16 P.3d 801, 337 Ariz. Adv. Rep. 40
2 CA-CV 99-0162.Court of Appeals of Arizona, Division Two, Department B.
Filed December 27, 2000.
APPEAL FROM THE SUPERIOR COURT OF PIMA COUNTY, Cause No. C-331803, Honorable DEBORAH BERNINI, Judge.
REVERSED AND REMANDED
Raven Kirschner, P.C., By Dennis J. Clancy, Tucson, Attorneys for Appellant.
McCarville, Cooper Vasquez, P.C., By Stephen F. McCarville, Casa Grande, Attorneys for Appellee.
¶ 1 Appellant Joselyn Andrews filed a cause of action against appellee Eddie’s Place, Inc., alleging it was negligent in selling intoxicating beverages to Joseph Diaz, a motorist who was later involved in an automobile accident with appellant and her minor child, Shayla Woodard. Appellee moved for dismissal under Rule 12(b)(6), Ariz.R.Civ.P., 16 A.R.S., claiming the action was barred by the one-year statute of limitations in A.R.S. § 12-541. The trial court granted the
motion, and this appeal followed. We review de novo a trial court’s dismissal based on its application of a statute of limitations. See Weekly v. City of Mesa, 181 Ariz. 159, 888 P.2d 1346
¶ 2 The parties agree that appellant filed her cause of action within two years after the accident but disagree on which statute of limitations applies, the one-year statute in § 12-541, which the trial court applied, or the two-year statute in A.R.S. § 12-542. Appellee argues that the trial court correctly applied § 12-541, which provides in relevant part: “There shall be commenced and prosecuted within one year after the cause of action accrues, and not afterward, the following actions:
. . .
5. Upon a liability created by statute, other than a penalty or forfeiture.” Appellant counters that, because her cause of action asserts negligence liability against appellee “pursuant to A.R.S. § 4-311 and Arizona common law,” the trial court should have applied § 12-542. The relevant part of this statute provides: “[T]here shall be commenced and prosecuted within two years after the cause of action accrues, and not afterward, the following actions:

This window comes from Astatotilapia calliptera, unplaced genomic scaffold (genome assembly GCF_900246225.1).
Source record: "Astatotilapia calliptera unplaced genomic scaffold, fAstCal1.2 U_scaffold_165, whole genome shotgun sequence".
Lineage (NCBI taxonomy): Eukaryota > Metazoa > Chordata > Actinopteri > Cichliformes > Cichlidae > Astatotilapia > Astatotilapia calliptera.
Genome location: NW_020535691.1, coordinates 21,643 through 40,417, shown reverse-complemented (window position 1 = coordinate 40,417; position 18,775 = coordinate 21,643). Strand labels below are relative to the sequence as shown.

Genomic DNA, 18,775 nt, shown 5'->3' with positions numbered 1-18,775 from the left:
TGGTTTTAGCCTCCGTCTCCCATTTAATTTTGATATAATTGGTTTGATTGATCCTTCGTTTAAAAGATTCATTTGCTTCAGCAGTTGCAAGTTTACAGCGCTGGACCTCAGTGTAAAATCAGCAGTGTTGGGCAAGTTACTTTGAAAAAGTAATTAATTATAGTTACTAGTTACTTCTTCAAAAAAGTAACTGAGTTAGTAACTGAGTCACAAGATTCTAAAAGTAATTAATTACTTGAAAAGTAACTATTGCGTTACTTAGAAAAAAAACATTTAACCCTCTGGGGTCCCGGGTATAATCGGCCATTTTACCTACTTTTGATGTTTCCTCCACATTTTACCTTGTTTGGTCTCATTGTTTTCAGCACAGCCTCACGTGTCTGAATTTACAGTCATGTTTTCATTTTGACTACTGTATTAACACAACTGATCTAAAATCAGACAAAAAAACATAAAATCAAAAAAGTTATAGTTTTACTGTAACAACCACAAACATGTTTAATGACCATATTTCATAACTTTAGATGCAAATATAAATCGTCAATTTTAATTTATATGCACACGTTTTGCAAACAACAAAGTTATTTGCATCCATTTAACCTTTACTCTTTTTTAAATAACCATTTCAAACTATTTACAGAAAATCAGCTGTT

1. For injuries done to the person of another. . . .”
For the reasons that follow, we find that the two-year limitations period in § 12-542(1) applies and therefore reverse the trial court’s judgment of dismissal.
¶ 3 Until the supreme court decided Ontiveros v. Borak, 136 Ariz. 500, 667 P.2d 200 (1983), tavern owners or “dram shops” were not subject to liability for off-premises injuries resulting from the acts of an intoxicated patron. Collier v. Stamatis, 63 Ariz. 285, 288, 162 P.2d 125, 126 (1945), provided this rationale for nonliability: “[W]hen damage arises from voluntary intoxication the seller of the intoxicant is, at common law, not liable in tort for the reason that his act is not the efficient cause of the damage. The proximate cause is the act of him who imbibes the liquor.” See also Pratt v. Daly, 55 Ariz. 535, 104 P.2d 147 (1940) (consumption and not sale of intoxicants is proximate cause of injury). Almost forty years after Collier, however, the Ontiveros court re-examined the issue of causation, observing:
[T]he general rule [in Arizona] is that a defendant may be held liable if his conduct contributed to the result and if that result would not have occurred “but for” defendant’s conduct. There are some dram shop cases where it would be possible to say as a matter of law that the defendant’s acts did not contribute to the result, and there are other cases, such as this, where cause-in-fact remains a question for the jury.
Ontiveros, 136 Ariz. at 505, 667 P.2d at 205 (footnote omitted). The court thus concluded:
Certainly no court can say as a matter of law that there can never be a causal relation between serving liquor to an underaged, incompetent or already intoxicated patron and the subsequent accident in which that patron becomes involved when he or she leaves the premises. Insofar as Pratt v. Daly or Collier v. Stamatis stand for such a principle, they are wrong.
Id. Accordingly, the court held that “the common law doctrine of tavern owner nonliability is abolished in Arizona.” Id. at 513, 667 P.2d at 213.